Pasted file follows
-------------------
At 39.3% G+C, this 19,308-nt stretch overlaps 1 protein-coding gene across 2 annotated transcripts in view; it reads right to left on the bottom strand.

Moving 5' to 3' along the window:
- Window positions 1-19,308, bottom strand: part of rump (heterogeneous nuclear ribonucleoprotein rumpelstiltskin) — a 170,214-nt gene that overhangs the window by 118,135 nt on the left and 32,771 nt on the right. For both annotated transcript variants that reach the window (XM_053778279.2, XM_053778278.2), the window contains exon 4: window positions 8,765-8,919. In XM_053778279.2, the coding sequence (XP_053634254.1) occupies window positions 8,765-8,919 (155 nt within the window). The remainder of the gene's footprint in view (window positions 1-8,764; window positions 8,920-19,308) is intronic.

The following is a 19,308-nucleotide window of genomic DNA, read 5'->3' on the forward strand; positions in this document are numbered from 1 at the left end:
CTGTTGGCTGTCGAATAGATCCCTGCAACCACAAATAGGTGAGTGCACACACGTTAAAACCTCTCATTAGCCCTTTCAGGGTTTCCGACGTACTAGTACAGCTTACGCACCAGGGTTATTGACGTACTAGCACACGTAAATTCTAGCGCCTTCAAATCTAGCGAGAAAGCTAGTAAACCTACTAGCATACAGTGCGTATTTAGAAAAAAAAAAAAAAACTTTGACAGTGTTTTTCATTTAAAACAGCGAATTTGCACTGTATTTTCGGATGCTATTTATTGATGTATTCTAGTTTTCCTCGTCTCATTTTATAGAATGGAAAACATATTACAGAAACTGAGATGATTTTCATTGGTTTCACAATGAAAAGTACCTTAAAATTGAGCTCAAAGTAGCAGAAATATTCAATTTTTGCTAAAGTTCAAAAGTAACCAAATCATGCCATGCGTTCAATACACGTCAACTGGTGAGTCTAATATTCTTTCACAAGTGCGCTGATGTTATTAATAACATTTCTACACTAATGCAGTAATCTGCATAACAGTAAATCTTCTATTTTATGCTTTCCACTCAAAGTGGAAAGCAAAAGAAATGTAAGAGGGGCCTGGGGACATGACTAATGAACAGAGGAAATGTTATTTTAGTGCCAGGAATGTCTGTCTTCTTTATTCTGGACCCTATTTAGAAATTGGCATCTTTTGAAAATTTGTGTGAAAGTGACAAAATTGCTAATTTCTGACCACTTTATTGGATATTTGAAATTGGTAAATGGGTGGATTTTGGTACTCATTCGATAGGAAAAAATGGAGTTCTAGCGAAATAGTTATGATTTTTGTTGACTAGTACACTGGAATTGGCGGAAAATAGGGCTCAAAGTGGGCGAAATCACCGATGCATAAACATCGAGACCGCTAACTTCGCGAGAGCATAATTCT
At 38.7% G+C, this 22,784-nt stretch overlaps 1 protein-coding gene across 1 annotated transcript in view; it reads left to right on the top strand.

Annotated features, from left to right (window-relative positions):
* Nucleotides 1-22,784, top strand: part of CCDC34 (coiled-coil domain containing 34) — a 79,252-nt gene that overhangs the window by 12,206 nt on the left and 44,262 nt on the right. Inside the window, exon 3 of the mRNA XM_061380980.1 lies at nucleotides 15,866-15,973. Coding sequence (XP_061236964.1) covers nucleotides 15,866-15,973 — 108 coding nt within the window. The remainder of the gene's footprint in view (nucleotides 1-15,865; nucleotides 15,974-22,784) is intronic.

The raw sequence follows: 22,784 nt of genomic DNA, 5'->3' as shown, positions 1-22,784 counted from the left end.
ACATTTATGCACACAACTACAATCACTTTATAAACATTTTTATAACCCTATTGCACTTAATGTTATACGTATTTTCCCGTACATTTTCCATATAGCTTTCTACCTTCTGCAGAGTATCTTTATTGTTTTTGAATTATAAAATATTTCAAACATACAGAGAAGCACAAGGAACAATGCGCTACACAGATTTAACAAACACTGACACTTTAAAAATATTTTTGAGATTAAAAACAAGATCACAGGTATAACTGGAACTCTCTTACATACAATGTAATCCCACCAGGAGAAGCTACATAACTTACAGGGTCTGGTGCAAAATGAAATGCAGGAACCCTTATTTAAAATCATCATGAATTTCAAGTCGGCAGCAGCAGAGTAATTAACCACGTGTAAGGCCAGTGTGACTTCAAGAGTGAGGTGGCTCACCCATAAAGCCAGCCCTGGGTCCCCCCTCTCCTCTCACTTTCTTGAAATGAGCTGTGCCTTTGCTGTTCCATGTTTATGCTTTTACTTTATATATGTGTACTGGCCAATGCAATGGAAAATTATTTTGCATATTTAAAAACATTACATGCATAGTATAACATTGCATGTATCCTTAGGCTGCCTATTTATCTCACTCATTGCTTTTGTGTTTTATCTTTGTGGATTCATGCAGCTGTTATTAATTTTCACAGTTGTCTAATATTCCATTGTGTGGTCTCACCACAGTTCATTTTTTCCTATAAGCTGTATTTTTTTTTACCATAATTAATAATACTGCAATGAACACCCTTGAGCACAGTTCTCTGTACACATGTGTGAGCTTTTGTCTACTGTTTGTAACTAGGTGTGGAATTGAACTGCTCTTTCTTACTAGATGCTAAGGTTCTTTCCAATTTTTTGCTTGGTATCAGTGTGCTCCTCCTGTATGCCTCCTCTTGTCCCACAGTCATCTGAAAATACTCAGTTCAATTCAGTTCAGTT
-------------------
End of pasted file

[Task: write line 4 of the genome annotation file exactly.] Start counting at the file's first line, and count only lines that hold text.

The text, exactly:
The following is a 19,308-nucleotide window of genomic DNA, read 5'->3' on the forward strand; positions in this document are numbered from 1 at the left end: